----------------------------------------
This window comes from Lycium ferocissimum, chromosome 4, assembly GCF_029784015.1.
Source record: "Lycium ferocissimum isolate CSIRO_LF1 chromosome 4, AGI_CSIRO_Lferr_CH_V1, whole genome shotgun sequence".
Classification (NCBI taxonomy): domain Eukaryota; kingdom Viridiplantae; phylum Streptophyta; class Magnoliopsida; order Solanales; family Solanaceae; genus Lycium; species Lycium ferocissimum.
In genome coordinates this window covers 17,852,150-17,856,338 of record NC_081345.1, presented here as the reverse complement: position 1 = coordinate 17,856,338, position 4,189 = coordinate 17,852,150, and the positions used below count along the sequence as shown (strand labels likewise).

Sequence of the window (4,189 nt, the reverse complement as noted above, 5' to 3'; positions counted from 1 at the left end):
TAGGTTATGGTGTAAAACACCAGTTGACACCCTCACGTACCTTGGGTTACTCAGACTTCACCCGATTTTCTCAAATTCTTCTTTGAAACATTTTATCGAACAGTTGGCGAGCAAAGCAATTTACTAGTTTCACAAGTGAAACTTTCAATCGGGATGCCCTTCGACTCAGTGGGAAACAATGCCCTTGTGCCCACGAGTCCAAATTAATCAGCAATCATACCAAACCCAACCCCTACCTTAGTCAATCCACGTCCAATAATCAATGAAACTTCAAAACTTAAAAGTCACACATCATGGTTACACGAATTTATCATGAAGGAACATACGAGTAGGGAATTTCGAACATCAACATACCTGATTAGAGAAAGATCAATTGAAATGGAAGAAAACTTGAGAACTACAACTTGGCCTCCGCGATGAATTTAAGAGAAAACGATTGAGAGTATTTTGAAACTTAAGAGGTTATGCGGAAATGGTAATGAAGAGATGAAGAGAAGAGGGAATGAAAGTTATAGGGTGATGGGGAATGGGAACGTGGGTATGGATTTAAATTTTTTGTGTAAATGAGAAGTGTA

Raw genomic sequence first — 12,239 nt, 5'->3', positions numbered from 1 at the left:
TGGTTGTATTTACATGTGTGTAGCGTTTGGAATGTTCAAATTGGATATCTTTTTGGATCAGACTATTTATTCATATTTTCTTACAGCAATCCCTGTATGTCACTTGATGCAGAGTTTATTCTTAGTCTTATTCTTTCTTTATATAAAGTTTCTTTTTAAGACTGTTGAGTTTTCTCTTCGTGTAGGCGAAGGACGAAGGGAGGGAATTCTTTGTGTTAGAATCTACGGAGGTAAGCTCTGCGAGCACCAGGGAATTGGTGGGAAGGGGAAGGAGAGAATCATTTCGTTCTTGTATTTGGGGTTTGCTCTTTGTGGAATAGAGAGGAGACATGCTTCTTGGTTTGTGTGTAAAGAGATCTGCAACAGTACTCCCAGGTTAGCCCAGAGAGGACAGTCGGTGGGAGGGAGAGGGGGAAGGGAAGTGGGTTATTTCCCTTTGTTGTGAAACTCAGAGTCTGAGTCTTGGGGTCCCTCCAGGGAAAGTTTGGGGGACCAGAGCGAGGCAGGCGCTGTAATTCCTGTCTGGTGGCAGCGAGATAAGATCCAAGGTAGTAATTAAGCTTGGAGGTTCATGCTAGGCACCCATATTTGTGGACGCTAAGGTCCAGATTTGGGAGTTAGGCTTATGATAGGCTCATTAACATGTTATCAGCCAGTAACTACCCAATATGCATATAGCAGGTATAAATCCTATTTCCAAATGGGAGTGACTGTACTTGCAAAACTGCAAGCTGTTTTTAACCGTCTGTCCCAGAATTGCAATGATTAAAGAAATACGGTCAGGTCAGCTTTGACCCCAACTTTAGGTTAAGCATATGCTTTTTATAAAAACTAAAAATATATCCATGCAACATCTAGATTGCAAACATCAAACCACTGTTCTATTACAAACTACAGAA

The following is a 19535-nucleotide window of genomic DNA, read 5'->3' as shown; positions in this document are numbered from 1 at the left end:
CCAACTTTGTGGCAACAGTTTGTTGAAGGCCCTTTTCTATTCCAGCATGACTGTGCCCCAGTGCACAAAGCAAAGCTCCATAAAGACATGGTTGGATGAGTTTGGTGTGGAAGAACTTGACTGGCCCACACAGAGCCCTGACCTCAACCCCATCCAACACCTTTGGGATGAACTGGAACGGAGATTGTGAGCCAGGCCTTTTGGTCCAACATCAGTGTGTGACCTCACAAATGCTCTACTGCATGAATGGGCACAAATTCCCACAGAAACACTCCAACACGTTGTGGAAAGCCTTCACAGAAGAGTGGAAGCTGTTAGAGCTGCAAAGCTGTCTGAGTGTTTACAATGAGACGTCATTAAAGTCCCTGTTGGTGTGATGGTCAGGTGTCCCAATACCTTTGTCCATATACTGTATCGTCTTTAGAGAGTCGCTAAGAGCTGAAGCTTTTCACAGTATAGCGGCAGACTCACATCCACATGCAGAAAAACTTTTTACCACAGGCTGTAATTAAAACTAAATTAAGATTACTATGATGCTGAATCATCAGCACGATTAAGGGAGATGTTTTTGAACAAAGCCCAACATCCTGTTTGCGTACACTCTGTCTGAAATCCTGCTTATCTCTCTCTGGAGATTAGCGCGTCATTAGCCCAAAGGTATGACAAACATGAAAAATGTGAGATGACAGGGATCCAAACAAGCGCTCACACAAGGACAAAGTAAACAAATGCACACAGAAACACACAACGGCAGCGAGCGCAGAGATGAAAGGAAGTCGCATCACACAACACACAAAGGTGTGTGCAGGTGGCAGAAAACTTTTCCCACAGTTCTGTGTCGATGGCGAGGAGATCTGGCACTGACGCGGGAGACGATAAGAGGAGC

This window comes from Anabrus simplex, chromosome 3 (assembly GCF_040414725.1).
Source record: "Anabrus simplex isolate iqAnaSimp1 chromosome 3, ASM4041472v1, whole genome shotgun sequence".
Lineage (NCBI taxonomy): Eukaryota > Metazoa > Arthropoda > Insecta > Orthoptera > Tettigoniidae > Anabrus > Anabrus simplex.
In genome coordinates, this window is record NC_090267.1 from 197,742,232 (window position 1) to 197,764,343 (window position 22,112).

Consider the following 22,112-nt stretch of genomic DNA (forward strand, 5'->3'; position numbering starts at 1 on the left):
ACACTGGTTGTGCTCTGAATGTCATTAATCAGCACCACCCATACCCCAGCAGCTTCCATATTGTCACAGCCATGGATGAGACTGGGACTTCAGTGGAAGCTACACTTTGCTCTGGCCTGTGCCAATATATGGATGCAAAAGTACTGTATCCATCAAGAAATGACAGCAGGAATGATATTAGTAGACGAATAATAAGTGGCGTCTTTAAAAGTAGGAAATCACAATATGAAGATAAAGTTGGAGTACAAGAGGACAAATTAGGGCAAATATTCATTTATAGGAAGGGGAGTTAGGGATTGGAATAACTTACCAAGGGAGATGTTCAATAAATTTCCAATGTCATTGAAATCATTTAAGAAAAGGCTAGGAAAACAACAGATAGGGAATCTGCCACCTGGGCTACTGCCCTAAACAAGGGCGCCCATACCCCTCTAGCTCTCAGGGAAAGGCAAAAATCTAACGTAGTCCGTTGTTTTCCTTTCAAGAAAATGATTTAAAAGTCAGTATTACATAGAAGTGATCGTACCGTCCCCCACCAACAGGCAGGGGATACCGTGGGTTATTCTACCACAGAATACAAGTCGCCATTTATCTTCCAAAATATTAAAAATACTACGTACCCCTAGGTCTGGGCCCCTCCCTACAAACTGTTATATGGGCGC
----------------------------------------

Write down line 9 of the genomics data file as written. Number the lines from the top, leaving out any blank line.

The following is a 19535-nucleotide window of genomic DNA, read 5'->3' as shown; positions in this document are numbered from 1 at the left end: